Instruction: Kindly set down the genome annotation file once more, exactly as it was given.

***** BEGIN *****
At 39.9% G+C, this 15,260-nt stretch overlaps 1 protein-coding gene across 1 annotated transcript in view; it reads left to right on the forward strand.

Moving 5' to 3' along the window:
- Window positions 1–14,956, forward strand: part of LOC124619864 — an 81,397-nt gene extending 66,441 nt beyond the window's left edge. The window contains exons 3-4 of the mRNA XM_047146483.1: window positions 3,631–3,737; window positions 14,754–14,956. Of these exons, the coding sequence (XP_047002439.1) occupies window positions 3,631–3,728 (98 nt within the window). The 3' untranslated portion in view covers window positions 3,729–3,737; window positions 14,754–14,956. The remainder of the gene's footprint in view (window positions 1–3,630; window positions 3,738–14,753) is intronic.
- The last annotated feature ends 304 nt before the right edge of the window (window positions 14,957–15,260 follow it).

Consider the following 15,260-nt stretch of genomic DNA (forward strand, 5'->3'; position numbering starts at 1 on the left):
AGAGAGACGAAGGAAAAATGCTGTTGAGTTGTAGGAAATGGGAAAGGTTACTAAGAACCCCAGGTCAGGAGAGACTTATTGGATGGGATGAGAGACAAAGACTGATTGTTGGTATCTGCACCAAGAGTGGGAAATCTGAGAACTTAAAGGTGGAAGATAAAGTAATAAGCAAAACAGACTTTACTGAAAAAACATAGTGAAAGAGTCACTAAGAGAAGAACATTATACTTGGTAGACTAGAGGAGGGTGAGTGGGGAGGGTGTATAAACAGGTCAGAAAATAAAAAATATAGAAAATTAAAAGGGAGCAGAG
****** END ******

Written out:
At 39.9% G+C, this 15,260-nt stretch overlaps 1 protein-coding gene across 1 annotated transcript in view; it reads left to right on the forward strand.

Moving 5' to 3' along the window:
- Window positions 1–14,956, forward strand: part of LOC124619864 — an 81,397-nt gene extending 66,441 nt beyond the window's left edge. The window contains exons 3-4 of the mRNA XM_047146483.1: window positions 3,631–3,737; window positions 14,754–14,956. Of these exons, the coding sequence (XP_047002439.1) occupies window positions 3,631–3,728 (98 nt within the window). The 3' untranslated portion in view covers window positions 3,729–3,737; window positions 14,754–14,956. The remainder of the gene's footprint in view (window positions 1–3,630; window positions 3,738–14,753) is intronic.
- The last annotated feature ends 304 nt before the right edge of the window (window positions 14,957–15,260 follow it).

Consider the following 15,260-nt stretch of genomic DNA (forward strand, 5'->3'; position numbering starts at 1 on the left):
AGAGAGACGAAGGAAAAATGCTGTTGAGTTGTAGGAAATGGGAAAGGTTACTAAGAACCCCAGGTCAGGAGAGACTTATTGGATGGGATGAGAGACAAAGACTGATTGTTGGTATCTGCACCAAGAGTGGGAAATCTGAGAACTTAAAGGTGGAAGATAAAGTAATAAGCAAAACAGACTTTACTGAAAAAACATAGTGAAAGAGTCACTAAGAGAAGAACATTATACTTGGTAGACTAGAGGAGGGTGAGTGGGGAGGGTGTATAAACAGGTCAGAAAATAAAAAATATAGAAAATTAAAAGGGAGCAGAG